Feeds

Google patents mobile ads that sense noise, temp, light

Hey, you look cold - there's a coat shop over there

Boost IT visibility and business value

Google wants to deliver adverts based on the environment around people, as well as their behavioural profile, and has filed for a patent on the concept.

The premise of US patent 8,138,930 is that a phone, or other device, can detect a lot more than the current location of the user, it often knows the local temperature as well as the ambient sound and light levels, all of which the Chocolate Factory wants to use in order to better target advertisements.

The patented process

The ideas outlined in the patent are pretty obvious - selling coats to people who are cold, advertising skiing holidays to those who are hot, or picking up the background noise during a call to establish one is attending a sports event - but the blogosphere is up in arms about the potential invasion of privacy despite the fact that Google is promising to let people opt out, and that it's only a patent, or that this could easily be a step too far for the advertisers who fund the chocolate factory.

If one is using an Android phone then Google probably already knows where one is, and who one is, and has analysed one's communications and browsing habits. Letting the Chocolate factory know where one sets the thermostat seems like a tiny thing, but (far more importantly) it doesn't seem like something advertisers would pay a premium for.

Advertisers like to target their message, to a certain extent. Last year we spoke to mobile-advertising experts Blyk, who told us that the target's current location was well down on the list of things the advertisers would pay for - top comes home address (as it provides information about income and status), followed by sex and age, with everything else being firmly in the nice-to-have category.

One can only imagine how far down that list "air composition" comes (the patent assumes such analysis will come to mobile devices), or how little advertisers will pay to only target those hanging around in loud places.

Sound monitoring is being used for more-interesting things than targeting adverts: ABC and FOX have iPad apps which use the microphone to synchronise interactive content with broadcast TV shows even if the show is being time-shifted.

Google, however, is in the advertising business and busy applying some of the best minds of a generation to the problem of how to make us click on more ads. ®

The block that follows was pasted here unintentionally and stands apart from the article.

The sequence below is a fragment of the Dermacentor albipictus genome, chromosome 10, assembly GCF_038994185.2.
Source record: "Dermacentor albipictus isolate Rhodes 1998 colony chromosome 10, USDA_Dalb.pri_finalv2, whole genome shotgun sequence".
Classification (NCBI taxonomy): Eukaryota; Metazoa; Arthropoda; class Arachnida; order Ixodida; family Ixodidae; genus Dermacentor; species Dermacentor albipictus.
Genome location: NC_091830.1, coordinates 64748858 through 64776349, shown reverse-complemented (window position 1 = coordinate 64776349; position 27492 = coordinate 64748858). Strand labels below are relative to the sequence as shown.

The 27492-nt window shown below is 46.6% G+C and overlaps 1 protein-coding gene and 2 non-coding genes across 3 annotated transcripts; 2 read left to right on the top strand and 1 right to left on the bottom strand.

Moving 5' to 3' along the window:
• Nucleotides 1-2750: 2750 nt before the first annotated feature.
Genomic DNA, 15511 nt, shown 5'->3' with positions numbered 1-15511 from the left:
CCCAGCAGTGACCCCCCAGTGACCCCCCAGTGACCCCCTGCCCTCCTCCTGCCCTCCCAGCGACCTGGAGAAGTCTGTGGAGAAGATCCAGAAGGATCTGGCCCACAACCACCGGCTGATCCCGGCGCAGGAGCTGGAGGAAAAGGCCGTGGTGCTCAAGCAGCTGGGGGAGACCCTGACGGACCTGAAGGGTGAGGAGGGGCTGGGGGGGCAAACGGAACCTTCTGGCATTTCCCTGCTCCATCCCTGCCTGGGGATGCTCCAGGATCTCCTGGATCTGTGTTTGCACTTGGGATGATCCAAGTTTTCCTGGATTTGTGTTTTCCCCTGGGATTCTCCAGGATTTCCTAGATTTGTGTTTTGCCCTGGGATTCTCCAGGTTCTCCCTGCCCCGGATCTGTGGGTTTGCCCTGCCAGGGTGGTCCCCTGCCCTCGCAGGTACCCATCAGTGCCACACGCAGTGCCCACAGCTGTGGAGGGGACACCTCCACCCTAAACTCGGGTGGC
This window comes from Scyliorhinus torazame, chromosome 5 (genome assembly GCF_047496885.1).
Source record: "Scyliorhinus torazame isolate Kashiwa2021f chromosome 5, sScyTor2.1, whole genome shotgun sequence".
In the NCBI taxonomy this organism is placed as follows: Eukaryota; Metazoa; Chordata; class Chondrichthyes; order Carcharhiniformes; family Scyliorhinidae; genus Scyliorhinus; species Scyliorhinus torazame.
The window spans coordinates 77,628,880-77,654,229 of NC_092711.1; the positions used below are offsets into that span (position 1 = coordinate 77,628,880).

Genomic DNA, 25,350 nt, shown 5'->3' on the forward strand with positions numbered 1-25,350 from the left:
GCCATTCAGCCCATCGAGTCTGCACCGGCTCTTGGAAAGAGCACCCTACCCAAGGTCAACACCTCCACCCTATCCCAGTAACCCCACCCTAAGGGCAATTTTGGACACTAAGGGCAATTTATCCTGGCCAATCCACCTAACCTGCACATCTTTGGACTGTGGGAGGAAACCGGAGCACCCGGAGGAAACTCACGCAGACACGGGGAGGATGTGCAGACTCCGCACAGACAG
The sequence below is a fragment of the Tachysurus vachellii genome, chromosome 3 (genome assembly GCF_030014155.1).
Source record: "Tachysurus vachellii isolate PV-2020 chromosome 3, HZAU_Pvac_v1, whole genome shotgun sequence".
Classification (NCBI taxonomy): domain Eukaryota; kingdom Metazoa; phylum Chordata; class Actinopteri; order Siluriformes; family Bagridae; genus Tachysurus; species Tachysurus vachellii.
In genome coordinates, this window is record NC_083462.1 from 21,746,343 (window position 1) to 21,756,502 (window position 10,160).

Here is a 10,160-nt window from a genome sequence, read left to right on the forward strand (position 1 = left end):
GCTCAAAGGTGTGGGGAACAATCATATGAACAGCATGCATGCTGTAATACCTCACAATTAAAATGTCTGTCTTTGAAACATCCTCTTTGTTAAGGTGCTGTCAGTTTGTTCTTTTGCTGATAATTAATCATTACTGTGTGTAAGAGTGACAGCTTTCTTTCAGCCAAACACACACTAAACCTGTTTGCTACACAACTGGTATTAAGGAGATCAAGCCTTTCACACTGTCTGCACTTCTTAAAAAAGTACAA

Secure remote control for conventional and virtual desktops

More from The Register

next story
UK fuzz want PINCODES on ALL mobile phones
Met Police calls for mandatory passwords on all new mobes
Don't call it throttling: Ericsson 'priority' tech gives users their own slice of spectrum
Actually it's a nifty trick - at least you'll pay for what you get
Three floats Jolla in Hong Kong: Says Sailfish is '3rd option'
Network throws hat into ring with Linux-powered handsets
Fifteen zero days found in hacker router comp romp
Four routers rooted in SOHOpelessly Broken challenge
Netflix swallows yet another bitter pill, inks peering deal with TWC
Net neutrality crusader once again pays up for priority access
New Sprint CEO says he will lower axe on staff – but prices come first
'Very disruptive' new rates to be revealed next week
US TV stations bowl sueball directly at FCC's spectrum mega-sale
Broadcasters upset about coverage and cost as they shift up and down the dials
Tech city types developing 'Google Glass for the blind' app
An app and service where other people 'see' for you
Canadian ISP Shaw falls over with 'routing' sickness
How sure are you of cloud computing now?
UK mobile coverage is BETTER than EVER, networks tell Ofcom
Regulator swallows this line and parrots it back out at us. What are they playing at?
prev story

Whitepapers

Implementing global e-invoicing with guaranteed legal certainty
Explaining the role local tax compliance plays in successful supply chain management and e-business and how leading global brands are addressing this.
Top 10 endpoint backup mistakes
Avoid the ten endpoint backup mistakes to ensure that your critical corporate data is protected and end user productivity is improved.
Top 8 considerations to enable and simplify mobility
In this whitepaper learn how to successfully add mobile capabilities simply and cost effectively.
Rethinking backup and recovery in the modern data center
Combining intelligence, operational analytics, and automation to enable efficient, data-driven IT organizations using the HP ABR approach.
Reg Reader Research: SaaS based Email and Office Productivity Tools
Read this Reg reader report which provides advice and guidance for SMBs towards the use of SaaS based email and Office productivity tools.